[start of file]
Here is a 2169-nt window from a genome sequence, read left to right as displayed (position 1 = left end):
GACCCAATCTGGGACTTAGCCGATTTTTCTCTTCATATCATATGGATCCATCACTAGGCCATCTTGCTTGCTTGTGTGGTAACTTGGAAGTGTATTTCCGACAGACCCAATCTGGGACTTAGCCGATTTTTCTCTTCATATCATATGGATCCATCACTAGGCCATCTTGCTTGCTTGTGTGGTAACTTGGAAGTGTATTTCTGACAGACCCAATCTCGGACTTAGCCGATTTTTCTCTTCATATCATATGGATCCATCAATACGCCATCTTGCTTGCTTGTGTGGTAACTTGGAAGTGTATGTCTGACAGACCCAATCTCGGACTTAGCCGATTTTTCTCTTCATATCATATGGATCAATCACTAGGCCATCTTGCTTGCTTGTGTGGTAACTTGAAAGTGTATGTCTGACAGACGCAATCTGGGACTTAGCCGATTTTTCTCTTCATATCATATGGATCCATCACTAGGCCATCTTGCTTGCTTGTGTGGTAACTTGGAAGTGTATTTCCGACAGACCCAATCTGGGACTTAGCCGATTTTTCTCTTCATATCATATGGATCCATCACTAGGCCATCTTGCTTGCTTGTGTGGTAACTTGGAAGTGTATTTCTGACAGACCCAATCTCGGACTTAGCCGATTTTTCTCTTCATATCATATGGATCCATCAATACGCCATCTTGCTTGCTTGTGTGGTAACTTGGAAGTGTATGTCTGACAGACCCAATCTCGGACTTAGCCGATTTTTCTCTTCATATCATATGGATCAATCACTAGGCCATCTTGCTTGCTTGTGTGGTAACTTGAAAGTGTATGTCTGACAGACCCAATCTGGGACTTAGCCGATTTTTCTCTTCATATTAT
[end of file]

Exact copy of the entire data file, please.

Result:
Here is a 2169-nt window from a genome sequence, read left to right as displayed (position 1 = left end):
GACCCAATCTGGGACTTAGCCGATTTTTCTCTTCATATCATATGGATCCATCACTAGGCCATCTTGCTTGCTTGTGTGGTAACTTGGAAGTGTATTTCCGACAGACCCAATCTGGGACTTAGCCGATTTTTCTCTTCATATCATATGGATCCATCACTAGGCCATCTTGCTTGCTTGTGTGGTAACTTGGAAGTGTATTTCTGACAGACCCAATCTCGGACTTAGCCGATTTTTCTCTTCATATCATATGGATCCATCAATACGCCATCTTGCTTGCTTGTGTGGTAACTTGGAAGTGTATGTCTGACAGACCCAATCTCGGACTTAGCCGATTTTTCTCTTCATATCATATGGATCAATCACTAGGCCATCTTGCTTGCTTGTGTGGTAACTTGAAAGTGTATGTCTGACAGACGCAATCTGGGACTTAGCCGATTTTTCTCTTCATATCATATGGATCCATCACTAGGCCATCTTGCTTGCTTGTGTGGTAACTTGGAAGTGTATTTCCGACAGACCCAATCTGGGACTTAGCCGATTTTTCTCTTCATATCATATGGATCCATCACTAGGCCATCTTGCTTGCTTGTGTGGTAACTTGGAAGTGTATTTCTGACAGACCCAATCTCGGACTTAGCCGATTTTTCTCTTCATATCATATGGATCCATCAATACGCCATCTTGCTTGCTTGTGTGGTAACTTGGAAGTGTATGTCTGACAGACCCAATCTCGGACTTAGCCGATTTTTCTCTTCATATCATATGGATCAATCACTAGGCCATCTTGCTTGCTTGTGTGGTAACTTGAAAGTGTATGTCTGACAGACCCAATCTGGGACTTAGCCGATTTTTCTCTTCATATTAT